31. May A (2009) Morphing voxels: the hype around structural imaging of headache patients. Brain 132:1419–1425, EnglandPubMedCrossRefGoogle Scholar
  32. Morgenstern LB, Luna-Gonzales H, Huber JC Jr, Wong SS, Uthman MO, Gurian JH, Castillo PR, Shaw SG, Frankowski RF, Grotta JC (1998) Worst headache and subarachnoid hemorrhage: prospective, modern computed tomography and spinal fluid analysis. Ann Emerg Med 32:297–304PubMedGoogle Scholar
  33. Negoro K, Morimatsu M, Ikuta N, Nogaki H (2000) Benign hot bath-related headache. Headache 40:173–175PubMedCrossRefGoogle Scholar
  34. Obeliene D, Bovim G, Schrader H, Surkiene D, Mickeviàiene D, Miseviàiene I, Sand T (1998) Headache after whiplash: a historical cohort study outside the medico-legal context. Cephalalgia 18:559–564CrossRefGoogle Scholar
  35. Pascual J, Iglesias F, Oterino A, Vazquez-Barquero A, Berciano J (1996) Cough, exertional, and sexual headaches: an analysis of 72 benign and symptomatic cases. Neurology 46:1520–1524, EUAPubMedGoogle Scholar
  36. Piccioli M, Parisi P, Tisei P, Villa MP, Buttinelli C, Kasteleijn-Nolst Trenite DG (2009) Ictal headache and visual sensitivity. Cephalalgia 29:194–203PubMedCrossRefGoogle Scholar
  37. Podoll K, Robinson D (2000) Illusory splitting as visual aura symptom in migraine. Cephalalgia 20:228–232PubMedCrossRefGoogle Scholar
  38. Podoll K, Robinson D (2001) Recurrent Lilliputian hallucinations as visual aura symptom in migraine. Cephalalgia 21:990–992PubMedCrossRefGoogle Scholar
  39. Sances G, Guaschino E, Perucca P, Allena M, Ghiotto N, Manni R (2009) Migralepsy: a call for a revision of the definition. Epilepsia 50:2487–2496PubMedCrossRefGoogle Scholar
  40. Schievink WI (2001) Spontaneous dissection of the carotid and vertebral arteries. N Engl J Med 344:898–906PubMedCrossRefGoogle Scholar
  41. Schievink WI (2006) Spontaneous spinal cerebrospinal fluid leaks and intracranial hypotension. J Am Med Assoc 295:2286–2296CrossRefGoogle Scholar
  42. Schwedt TJ, Dodick DW (2009) Advanced neuroimaging of migraine. Lancet Neurol 8:560–568PubMedCrossRefGoogle Scholar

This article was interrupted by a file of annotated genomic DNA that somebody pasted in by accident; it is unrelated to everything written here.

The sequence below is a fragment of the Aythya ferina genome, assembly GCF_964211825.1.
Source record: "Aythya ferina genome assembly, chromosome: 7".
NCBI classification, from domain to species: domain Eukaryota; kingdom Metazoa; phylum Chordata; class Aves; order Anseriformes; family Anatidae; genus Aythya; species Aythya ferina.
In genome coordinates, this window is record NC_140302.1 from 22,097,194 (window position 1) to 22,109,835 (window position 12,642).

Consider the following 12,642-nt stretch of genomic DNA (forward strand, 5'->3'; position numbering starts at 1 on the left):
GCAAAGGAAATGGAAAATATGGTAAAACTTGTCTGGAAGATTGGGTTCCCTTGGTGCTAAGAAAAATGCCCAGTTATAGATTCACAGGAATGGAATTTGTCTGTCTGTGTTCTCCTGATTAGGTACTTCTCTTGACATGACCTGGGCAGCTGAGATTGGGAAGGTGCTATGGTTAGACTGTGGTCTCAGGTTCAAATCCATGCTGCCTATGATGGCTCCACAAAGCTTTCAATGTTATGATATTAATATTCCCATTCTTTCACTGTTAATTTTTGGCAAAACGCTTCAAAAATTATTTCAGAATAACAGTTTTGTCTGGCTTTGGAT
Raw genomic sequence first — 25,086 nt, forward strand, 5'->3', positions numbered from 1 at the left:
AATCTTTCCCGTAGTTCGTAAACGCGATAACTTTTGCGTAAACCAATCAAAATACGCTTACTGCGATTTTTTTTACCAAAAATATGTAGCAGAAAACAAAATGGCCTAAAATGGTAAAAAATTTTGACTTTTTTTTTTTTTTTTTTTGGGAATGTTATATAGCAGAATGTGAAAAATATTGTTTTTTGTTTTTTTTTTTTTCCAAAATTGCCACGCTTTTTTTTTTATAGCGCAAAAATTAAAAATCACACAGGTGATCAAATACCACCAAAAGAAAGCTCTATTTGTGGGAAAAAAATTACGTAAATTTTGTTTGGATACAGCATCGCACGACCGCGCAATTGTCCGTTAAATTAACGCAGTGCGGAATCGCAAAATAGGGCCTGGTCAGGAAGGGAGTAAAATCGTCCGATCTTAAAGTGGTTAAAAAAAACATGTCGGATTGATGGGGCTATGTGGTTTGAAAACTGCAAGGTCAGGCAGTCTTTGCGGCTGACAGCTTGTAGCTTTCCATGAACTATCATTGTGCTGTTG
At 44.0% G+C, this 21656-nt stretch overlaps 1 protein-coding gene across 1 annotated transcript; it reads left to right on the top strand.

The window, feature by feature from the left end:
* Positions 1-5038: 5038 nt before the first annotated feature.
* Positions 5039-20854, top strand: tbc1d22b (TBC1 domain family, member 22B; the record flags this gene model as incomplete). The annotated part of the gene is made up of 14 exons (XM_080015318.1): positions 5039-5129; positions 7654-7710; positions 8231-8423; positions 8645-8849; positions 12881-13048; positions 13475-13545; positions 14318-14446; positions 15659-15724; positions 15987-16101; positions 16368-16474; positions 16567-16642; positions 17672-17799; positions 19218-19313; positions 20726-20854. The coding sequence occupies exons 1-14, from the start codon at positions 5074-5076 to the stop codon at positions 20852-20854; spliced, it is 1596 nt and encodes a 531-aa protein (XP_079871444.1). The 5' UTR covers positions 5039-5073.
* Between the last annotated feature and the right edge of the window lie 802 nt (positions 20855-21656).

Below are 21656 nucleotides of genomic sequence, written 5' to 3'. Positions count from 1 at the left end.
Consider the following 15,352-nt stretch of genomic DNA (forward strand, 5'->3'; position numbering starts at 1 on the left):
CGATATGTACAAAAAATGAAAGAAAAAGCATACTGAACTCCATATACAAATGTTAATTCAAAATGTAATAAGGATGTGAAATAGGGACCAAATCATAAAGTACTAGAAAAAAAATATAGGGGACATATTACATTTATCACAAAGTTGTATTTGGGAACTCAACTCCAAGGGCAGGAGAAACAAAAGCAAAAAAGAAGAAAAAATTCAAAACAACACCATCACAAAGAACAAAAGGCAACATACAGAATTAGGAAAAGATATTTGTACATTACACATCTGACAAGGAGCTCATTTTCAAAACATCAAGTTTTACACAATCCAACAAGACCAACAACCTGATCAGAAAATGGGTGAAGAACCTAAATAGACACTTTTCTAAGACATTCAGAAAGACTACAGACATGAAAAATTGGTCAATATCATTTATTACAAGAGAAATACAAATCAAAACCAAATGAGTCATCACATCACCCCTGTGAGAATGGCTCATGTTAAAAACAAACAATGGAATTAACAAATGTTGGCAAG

43. Scrivani SJ, Mathews ES, Maciewicz RJ (2005) Trigeminal neuralgia. Oral Surg Oral Med Oral Pathol Oral Radiol Endod 100:527–538PubMedCrossRefGoogle Scholar
  44. Smitherman TA, Baskin SM (2008) Headache secondary to psychiatric disorders. Curr Pain Headache Rep 12:305–310PubMedCrossRefGoogle Scholar
  45. Sobri M, Lamont AC, Alias NA, Win MN (2003) Red flags in patients presenting with headache: clinical indications for neuroimaging. Br J Radiol 76:532–535CrossRefGoogle Scholar
  46. Valentinis L, Tuniz F, Valent F, Mucchiut M, Little D, Skrap M, Bergonzi P, Zanchin G (2010) Headache attributed to intracranial tumours: a prospective cohort study. Cephalalgia 30(4):389–398PubMedGoogle Scholar
  47. Vincent MB (2010) Cervicogenic headache: a review comparison with migraine, tension-type headache, and whiplash. Curr Pain Headache Rep 14:238–243PubMedCrossRefGoogle Scholar
  48. Wilne SH, Ferris RC, Nathwani A, Kennedy CR (2006) The presenting features of brain tumours: a review of 200 cases. Arch Dis Child 91:502–506PubMedCrossRefGoogle Scholar
  49. Yankovsky AE, Andermann F, Mercho S, Dubeau F, Bernasconi A (2005) Preictal headache in partial epilepsy. Neurology 65:1979–1981, EUAPubMedCrossRefGoogle Scholar

Copyright information

© Lifting The Burden 2011

Authors and Affiliations

  1. 1.Hospital Universitário Clementino Fraga FilhoUniversidade Federal do Rio de JaneiroRio de JaneiroBrazil

Personalised recommendations